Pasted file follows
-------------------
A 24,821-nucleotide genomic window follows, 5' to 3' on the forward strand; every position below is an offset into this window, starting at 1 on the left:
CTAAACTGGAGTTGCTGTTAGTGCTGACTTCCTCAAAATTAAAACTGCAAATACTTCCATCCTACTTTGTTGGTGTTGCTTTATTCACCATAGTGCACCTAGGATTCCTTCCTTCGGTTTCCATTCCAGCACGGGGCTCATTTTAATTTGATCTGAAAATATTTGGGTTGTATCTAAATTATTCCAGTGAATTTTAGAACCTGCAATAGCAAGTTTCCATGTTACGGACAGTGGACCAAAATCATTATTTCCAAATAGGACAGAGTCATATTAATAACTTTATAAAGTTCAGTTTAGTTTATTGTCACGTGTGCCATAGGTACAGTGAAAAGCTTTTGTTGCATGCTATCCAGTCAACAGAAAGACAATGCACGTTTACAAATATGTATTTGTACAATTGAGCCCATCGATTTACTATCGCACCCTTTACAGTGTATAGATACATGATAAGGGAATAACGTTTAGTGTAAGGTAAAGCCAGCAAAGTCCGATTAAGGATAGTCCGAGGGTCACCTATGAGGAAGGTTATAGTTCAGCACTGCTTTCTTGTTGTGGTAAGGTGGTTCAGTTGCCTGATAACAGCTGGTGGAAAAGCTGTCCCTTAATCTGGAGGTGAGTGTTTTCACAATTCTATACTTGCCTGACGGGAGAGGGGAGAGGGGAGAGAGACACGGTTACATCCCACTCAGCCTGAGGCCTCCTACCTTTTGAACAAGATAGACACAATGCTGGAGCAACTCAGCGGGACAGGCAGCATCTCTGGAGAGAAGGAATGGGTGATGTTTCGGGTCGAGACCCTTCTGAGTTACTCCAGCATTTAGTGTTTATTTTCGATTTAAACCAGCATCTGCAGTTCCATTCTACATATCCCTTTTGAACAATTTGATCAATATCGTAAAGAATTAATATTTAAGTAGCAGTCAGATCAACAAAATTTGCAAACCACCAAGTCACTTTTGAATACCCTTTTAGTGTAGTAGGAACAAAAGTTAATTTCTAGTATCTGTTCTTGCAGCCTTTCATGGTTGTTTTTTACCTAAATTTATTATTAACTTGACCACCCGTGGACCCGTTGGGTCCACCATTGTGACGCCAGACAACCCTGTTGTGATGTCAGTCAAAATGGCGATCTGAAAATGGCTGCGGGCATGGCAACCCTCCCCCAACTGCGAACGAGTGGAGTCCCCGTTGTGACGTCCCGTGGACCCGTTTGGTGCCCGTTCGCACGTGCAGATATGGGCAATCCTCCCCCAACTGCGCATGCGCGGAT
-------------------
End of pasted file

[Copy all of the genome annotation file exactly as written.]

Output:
A 24,821-nucleotide genomic window follows, 5' to 3' on the forward strand; every position below is an offset into this window, starting at 1 on the left:
CTAAACTGGAGTTGCTGTTAGTGCTGACTTCCTCAAAATTAAAACTGCAAATACTTCCATCCTACTTTGTTGGTGTTGCTTTATTCACCATAGTGCACCTAGGATTCCTTCCTTCGGTTTCCATTCCAGCACGGGGCTCATTTTAATTTGATCTGAAAATATTTGGGTTGTATCTAAATTATTCCAGTGAATTTTAGAACCTGCAATAGCAAGTTTCCATGTTACGGACAGTGGACCAAAATCATTATTTCCAAATAGGACAGAGTCATATTAATAACTTTATAAAGTTCAGTTTAGTTTATTGTCACGTGTGCCATAGGTACAGTGAAAAGCTTTTGTTGCATGCTATCCAGTCAACAGAAAGACAATGCACGTTTACAAATATGTATTTGTACAATTGAGCCCATCGATTTACTATCGCACCCTTTACAGTGTATAGATACATGATAAGGGAATAACGTTTAGTGTAAGGTAAAGCCAGCAAAGTCCGATTAAGGATAGTCCGAGGGTCACCTATGAGGAAGGTTATAGTTCAGCACTGCTTTCTTGTTGTGGTAAGGTGGTTCAGTTGCCTGATAACAGCTGGTGGAAAAGCTGTCCCTTAATCTGGAGGTGAGTGTTTTCACAATTCTATACTTGCCTGACGGGAGAGGGGAGAGGGGAGAGAGACACGGTTACATCCCACTCAGCCTGAGGCCTCCTACCTTTTGAACAAGATAGACACAATGCTGGAGCAACTCAGCGGGACAGGCAGCATCTCTGGAGAGAAGGAATGGGTGATGTTTCGGGTCGAGACCCTTCTGAGTTACTCCAGCATTTAGTGTTTATTTTCGATTTAAACCAGCATCTGCAGTTCCATTCTACATATCCCTTTTGAACAATTTGATCAATATCGTAAAGAATTAATATTTAAGTAGCAGTCAGATCAACAAAATTTGCAAACCACCAAGTCACTTTTGAATACCCTTTTAGTGTAGTAGGAACAAAAGTTAATTTCTAGTATCTGTTCTTGCAGCCTTTCATGGTTGTTTTTTACCTAAATTTATTATTAACTTGACCACCCGTGGACCCGTTGGGTCCACCATTGTGACGCCAGACAACCCTGTTGTGATGTCAGTCAAAATGGCGATCTGAAAATGGCTGCGGGCATGGCAACCCTCCCCCAACTGCGAACGAGTGGAGTCCCCGTTGTGACGTCCCGTGGACCCGTTTGGTGCCCGTTCGCACGTGCAGATATGGGCAATCCTCCCCCAACTGCGCATGCGCGGAT